|This article does not cite any references or sources. (November 2008)|
Hatch marks, sometimes also called hash marks, or tick marks, are a form of mathematical notation. They are typically used three ways:
- Unit and value marks – as on a ruler or number line.
- Congruency notation – as on a geometric figure.
- Graphed points – as on a graph.
Hatch marks are frequently used as an alternate form of abbreviation for some common units of measurement. In regard to distance, a single hatch mark typically indicates feet and a double hash mark indicates inches within the English system. In regard to time, a single hatch mark indicates minutes and a double hatch mark indicates seconds; these typically occur following hours, indicated by an elevated circle. The same system is used within geometry and trigonometry for the measurement of angles in degrees, minutes and seconds.
Unit and value marks
Every ruler or number line that uses vertical line segments to mark distance values is using unit and value hatch marks. The marks appear as single vertical line segments that are parallel to each other and evenly spaced. This distance between each mark is one unit. Each mark has a value at that location. The length of the segment is usually an indication of the size of the value. For example, longer line segments are usually used for integers (or just natural numbers). Shorter line segments are usually used for fractions. The hatch mark pattern on the ruler or number line gives the viewer a visual clue as to the value at a certain point on the number line, even if all the hatch marks do not have labels.
<----|----|----|----|----|----|----|----|----|----|----|----|----|----> -3 -2 -1 0 1 2
In geometry, the notation for equal measure of angles, arcs, line segments, or other elements of a diagram is hatch marks. They are short line segments used in a pattern to indicate relationship, specifically congruency.
Hatch marks for congruency notation are in the style of tally marks or of Roman numerals – with some qualifications. These marks are without serifs and some patterns are not used. For example, the numbers I, II, III, V, and X are used, but IV and VI are not used since a rotation of 180 degrees can make a 4 easily confused with a 6.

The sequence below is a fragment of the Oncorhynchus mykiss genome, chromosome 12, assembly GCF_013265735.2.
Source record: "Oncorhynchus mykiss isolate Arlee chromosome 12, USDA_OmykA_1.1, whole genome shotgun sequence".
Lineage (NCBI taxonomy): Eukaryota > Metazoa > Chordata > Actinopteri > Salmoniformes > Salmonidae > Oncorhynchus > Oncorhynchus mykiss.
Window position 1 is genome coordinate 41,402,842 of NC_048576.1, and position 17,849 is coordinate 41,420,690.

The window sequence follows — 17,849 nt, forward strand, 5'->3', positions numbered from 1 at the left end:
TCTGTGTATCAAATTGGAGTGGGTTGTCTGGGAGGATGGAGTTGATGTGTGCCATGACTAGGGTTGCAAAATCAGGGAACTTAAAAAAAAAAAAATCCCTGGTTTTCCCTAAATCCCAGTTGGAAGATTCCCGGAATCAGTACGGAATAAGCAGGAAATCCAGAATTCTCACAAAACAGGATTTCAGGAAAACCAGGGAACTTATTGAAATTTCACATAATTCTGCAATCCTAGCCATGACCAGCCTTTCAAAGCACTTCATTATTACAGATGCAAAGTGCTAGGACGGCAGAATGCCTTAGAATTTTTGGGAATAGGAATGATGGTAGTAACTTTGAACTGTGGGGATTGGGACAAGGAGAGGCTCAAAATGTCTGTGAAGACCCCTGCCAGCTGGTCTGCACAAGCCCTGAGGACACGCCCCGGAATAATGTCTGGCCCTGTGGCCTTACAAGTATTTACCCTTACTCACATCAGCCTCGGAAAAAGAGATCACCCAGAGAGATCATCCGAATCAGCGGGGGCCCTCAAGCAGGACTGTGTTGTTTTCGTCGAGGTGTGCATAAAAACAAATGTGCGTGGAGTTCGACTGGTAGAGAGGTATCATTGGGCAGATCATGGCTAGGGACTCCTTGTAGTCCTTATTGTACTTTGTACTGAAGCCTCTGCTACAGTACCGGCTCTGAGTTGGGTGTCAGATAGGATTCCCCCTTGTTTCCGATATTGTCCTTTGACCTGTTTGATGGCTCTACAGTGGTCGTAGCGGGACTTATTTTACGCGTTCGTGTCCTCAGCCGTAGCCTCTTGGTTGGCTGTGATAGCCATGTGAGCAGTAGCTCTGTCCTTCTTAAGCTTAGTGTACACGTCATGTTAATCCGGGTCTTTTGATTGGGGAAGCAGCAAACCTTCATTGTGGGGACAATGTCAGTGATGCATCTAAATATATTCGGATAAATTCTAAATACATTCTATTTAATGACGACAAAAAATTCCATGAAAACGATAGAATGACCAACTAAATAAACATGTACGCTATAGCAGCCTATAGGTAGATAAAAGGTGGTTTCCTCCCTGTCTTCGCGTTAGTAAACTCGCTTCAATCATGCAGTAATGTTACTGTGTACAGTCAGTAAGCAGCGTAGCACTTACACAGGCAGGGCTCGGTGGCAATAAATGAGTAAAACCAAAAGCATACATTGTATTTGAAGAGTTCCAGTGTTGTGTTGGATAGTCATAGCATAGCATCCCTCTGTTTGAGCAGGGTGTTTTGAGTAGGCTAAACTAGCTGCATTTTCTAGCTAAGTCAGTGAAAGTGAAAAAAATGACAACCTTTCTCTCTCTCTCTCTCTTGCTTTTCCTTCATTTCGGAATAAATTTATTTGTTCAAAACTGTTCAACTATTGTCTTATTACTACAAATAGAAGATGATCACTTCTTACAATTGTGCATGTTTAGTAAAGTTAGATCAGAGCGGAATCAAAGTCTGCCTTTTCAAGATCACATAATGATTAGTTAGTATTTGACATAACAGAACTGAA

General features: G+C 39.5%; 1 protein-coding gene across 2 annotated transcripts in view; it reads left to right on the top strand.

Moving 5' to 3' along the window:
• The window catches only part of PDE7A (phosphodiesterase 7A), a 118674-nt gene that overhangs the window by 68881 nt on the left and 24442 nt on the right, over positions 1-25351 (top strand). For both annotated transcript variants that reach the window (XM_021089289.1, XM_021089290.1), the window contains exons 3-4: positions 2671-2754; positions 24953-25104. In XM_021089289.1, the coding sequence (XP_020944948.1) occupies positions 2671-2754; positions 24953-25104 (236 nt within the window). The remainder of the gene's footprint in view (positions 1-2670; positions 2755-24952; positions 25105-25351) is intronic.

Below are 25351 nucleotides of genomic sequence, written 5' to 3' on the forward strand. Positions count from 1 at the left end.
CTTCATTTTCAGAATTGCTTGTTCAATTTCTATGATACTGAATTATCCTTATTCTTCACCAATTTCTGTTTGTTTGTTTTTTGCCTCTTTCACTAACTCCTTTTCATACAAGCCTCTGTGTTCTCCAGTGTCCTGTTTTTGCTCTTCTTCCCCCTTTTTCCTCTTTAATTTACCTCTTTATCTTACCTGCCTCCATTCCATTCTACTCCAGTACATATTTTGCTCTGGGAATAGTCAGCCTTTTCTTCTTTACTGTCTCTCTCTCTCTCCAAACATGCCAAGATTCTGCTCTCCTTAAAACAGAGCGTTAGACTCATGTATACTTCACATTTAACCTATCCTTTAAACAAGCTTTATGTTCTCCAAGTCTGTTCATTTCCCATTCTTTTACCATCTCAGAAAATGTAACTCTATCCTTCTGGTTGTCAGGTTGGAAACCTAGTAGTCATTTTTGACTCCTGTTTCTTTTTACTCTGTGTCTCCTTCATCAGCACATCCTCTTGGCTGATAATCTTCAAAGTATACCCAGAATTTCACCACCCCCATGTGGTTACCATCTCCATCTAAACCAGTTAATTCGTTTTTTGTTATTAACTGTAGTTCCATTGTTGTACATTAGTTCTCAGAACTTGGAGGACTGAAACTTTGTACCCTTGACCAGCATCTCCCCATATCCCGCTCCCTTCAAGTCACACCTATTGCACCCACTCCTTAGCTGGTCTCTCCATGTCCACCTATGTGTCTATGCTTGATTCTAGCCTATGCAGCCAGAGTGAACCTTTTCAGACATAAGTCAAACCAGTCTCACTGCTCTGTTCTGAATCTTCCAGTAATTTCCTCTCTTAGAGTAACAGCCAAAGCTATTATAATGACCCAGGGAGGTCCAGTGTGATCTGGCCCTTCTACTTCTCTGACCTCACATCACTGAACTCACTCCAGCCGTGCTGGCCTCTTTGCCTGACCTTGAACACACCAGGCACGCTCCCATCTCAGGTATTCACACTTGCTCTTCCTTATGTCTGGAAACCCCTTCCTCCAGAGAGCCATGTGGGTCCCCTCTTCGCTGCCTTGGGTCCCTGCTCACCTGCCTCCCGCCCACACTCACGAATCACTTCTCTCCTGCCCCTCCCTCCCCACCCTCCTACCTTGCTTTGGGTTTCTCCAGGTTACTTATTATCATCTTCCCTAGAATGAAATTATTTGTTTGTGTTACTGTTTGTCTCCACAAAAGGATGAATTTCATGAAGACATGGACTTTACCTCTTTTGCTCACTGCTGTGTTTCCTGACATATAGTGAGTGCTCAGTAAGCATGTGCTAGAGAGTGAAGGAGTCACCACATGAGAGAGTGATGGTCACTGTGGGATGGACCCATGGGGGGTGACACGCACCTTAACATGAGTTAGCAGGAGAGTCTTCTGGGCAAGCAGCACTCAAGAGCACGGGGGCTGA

Considering the close relationship of geometry to art, hatch marks can probably be traced to hatching in which the pattern of the marks is representative of a unique tone or hue with different patterns indicating different tones. Likewise in geometry, each hatch pattern is representative of a unique value. When hatch marks match, measurement values for the two items are the same.
For example, if two triangles are drawn, the first pair of congruent sides can be marked with a single hatch mark on each. The second pair of congruent sides can be marked with two hatch marks each. The patterns are not alike: one pair uses one mark while the other pair uses two marks (Figure 1). This use of pattern makes it clear which sides are the same length even if the sides cannot be measured. If the sides do not appear to be congruent, as long as hatch marks are present and are the same number of hatch marks then the sides are congruent.
Line charts may sometimes use hatch marks as graphed points. In the early days of computers, monitors and printers could only make charts using the characters available on a common typewriter. To graph a line chart of sales over time, symbols such as *, x, or | were used to mark points and various characters were used to mark the lines connecting them. While computers have advanced considerably, it is still not unusual to see x or | used as the points of interest or points of change on a graph.